Some mums-to-be find it harder than others to adjust to the rapid physical changes, and around 1 in 10 women report feelings of stress or anxiety during their pregnancy.

The hormonal rollercoaster ride that you may be on can also make some small problems seem bigger than they are. Chatting to friends or family members you trust and feel comfortable with might help put things into perspective.

Keep in mind that most mums-to-be experience mood swings during pregnancy, and this is hardly surprising given all the changes that you’re going through at the moment. You can also talk to your midwife or doctor if you are feeling anxious, down or worried. There is a lot of support available out there, if you need it.

17 Weeks Pregnant: Your Symptoms

  • Piles (haemorrhoids). Yes, they really are a pain in the… you know what! Haemorrhoids form when blood vessels become enlarged in or around your rectum or anus, causing swelling that can be itchy or painful.. Piles can occur even when you’re not pregnant, but the extra hormones in your body during pregnancy can make it easier for them to develop. They may also be caused or made worse by constipation – another common pregnancy symptom in the second trimester. Symptoms of piles can include an itchy or sore bottom, and pain or light bleeding when passing a stool. Eating enough fibre and doing exercise can help prevent piles from forming, but if they do develop ask your midwife or doctor about the best way to treat them.
  • Heartburn and indigestion. By now, morning sickness is a thing of the past for most mums-to-be, but you might be experiencing heartburn and indigestion. These symptoms are more common in the later stages of pregnancy, but can strike at any time. Try to avoid indigestion by eating smaller amounts frequently rather than three or four square meals a day. Drinking less coffee and other caffeine-based drinks, and following a healthy diet with fewer rich, spicy or fatty foods can also alleviate the symptoms. Ask your midwife or GP if you need extra help with the symptoms of heartburn and indigestion.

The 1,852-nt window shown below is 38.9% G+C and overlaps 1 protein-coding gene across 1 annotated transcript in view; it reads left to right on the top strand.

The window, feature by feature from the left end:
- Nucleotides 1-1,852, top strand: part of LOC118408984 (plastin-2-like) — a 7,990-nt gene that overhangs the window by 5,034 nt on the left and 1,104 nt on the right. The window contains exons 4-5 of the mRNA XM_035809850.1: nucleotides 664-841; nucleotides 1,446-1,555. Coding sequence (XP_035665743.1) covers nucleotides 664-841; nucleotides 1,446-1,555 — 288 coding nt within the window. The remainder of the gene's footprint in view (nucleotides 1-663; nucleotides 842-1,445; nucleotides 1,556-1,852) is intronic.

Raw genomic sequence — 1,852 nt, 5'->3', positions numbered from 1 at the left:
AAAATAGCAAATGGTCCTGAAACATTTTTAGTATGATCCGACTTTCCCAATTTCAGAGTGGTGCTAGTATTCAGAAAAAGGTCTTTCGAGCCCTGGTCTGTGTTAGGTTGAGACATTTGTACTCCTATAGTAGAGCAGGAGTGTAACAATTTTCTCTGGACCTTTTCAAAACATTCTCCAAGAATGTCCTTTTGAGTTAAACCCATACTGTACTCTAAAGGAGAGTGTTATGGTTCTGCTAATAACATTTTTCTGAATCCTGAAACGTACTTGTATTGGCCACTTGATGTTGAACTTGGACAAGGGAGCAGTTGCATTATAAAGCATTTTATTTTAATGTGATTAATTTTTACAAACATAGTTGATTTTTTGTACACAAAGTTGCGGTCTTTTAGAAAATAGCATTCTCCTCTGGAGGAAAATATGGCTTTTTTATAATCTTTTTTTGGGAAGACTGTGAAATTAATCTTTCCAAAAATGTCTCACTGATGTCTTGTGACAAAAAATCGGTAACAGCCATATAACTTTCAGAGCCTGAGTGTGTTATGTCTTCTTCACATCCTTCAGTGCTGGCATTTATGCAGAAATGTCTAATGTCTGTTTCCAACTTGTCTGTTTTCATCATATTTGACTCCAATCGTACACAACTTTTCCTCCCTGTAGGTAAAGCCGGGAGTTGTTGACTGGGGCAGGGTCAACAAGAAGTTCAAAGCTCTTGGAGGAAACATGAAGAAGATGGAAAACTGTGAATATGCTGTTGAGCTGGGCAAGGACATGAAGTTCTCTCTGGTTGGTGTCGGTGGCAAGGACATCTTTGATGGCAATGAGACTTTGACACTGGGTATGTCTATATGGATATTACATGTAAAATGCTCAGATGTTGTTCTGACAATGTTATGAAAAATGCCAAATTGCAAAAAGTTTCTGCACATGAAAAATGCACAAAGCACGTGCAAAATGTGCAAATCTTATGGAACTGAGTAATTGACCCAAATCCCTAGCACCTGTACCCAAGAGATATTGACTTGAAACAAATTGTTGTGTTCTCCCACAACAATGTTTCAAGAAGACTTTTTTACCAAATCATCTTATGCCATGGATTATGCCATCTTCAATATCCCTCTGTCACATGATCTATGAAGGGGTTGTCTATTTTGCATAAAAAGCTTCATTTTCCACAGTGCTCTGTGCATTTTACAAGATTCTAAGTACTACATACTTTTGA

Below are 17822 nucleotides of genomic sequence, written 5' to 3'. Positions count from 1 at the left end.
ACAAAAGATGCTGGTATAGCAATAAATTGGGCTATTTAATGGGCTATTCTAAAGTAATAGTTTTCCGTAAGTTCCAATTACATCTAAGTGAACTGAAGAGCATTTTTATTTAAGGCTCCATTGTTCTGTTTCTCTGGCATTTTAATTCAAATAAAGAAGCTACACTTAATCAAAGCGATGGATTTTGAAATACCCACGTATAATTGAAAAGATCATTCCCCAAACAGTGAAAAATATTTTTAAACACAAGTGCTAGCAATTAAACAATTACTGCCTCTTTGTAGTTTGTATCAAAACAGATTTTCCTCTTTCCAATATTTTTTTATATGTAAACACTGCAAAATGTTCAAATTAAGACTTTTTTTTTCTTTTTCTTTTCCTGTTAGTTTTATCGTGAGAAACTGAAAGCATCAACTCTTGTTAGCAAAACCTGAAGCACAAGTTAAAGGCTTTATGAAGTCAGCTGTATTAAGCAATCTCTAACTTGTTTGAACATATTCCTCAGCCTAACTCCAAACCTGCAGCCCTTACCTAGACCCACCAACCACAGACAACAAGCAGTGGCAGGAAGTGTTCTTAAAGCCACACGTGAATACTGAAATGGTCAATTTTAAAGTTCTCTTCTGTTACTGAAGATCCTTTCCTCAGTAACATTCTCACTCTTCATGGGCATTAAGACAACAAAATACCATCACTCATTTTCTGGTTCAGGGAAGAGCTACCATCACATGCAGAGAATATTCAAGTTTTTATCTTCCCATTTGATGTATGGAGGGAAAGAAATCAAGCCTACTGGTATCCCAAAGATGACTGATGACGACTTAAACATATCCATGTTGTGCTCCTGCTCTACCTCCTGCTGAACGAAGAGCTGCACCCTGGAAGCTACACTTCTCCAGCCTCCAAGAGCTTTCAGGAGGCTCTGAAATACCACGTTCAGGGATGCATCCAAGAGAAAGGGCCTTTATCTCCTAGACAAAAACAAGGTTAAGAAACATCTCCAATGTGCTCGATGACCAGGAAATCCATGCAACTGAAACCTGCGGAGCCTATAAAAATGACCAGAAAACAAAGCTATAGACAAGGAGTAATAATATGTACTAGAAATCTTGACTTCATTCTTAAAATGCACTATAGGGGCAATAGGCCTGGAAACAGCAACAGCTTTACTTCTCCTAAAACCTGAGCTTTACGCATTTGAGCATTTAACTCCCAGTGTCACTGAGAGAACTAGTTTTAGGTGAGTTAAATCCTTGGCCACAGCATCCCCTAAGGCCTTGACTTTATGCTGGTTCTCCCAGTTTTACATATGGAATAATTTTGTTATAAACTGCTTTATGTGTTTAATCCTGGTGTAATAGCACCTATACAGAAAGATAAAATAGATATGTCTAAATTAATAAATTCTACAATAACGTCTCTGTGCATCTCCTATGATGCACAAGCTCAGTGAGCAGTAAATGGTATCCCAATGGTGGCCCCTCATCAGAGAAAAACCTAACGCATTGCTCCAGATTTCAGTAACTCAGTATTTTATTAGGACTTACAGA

• Stretch marks. As your little one grows and goes through growth spurts, your skin may be stretching faster than it would like to. As a result, you may start noticing red or purple streaks on your stomach or breasts. As many as 8 in 10 mums-to-be experience stretch marks, so if you have them you’re not alone! They usually fade over time after your baby is born, leaving only a silvery trace. There are plenty of creams marketed as treating stretch marks, but experts say that time – perhaps helped along by an unscented moisturiser – is the best healer.

17 Weeks Pregnant: Things to Consider

  • You may now be eager to know whether you’re having a boy or a girl. At your next ultrasound scan, which is usually between 18 and 21 weeks, you may get a chance to find out the probable gender of your future baby (if you want to). Bear in mind that it’s impossible to be 100 percent certain about the sex of your little one based on a scan, and if the foetus is lying in the wrong position it may be difficult or impossible to see if you’re going to have a boy or girl. Just for fun, you could also try this light-hearted way of ‘predicting’ your little one’s gender.
  • Some hospitals have a policy of not telling parents the sex of the foetus during ultrasound scans, so ask about this beforehand if you’re keen to know. You may also need to tell the sonographer at the beginning of the scan if you’d like to be told the probable gender of your little one. Keep in mind that the main purpose of the mid-pregnancy scan is to check that your foetus is developing as expected. The sonographer may not always be able to devote as much time as you’d like to finding out if your little one is a girl or boy, especially if the star of the show isn’t cooperating.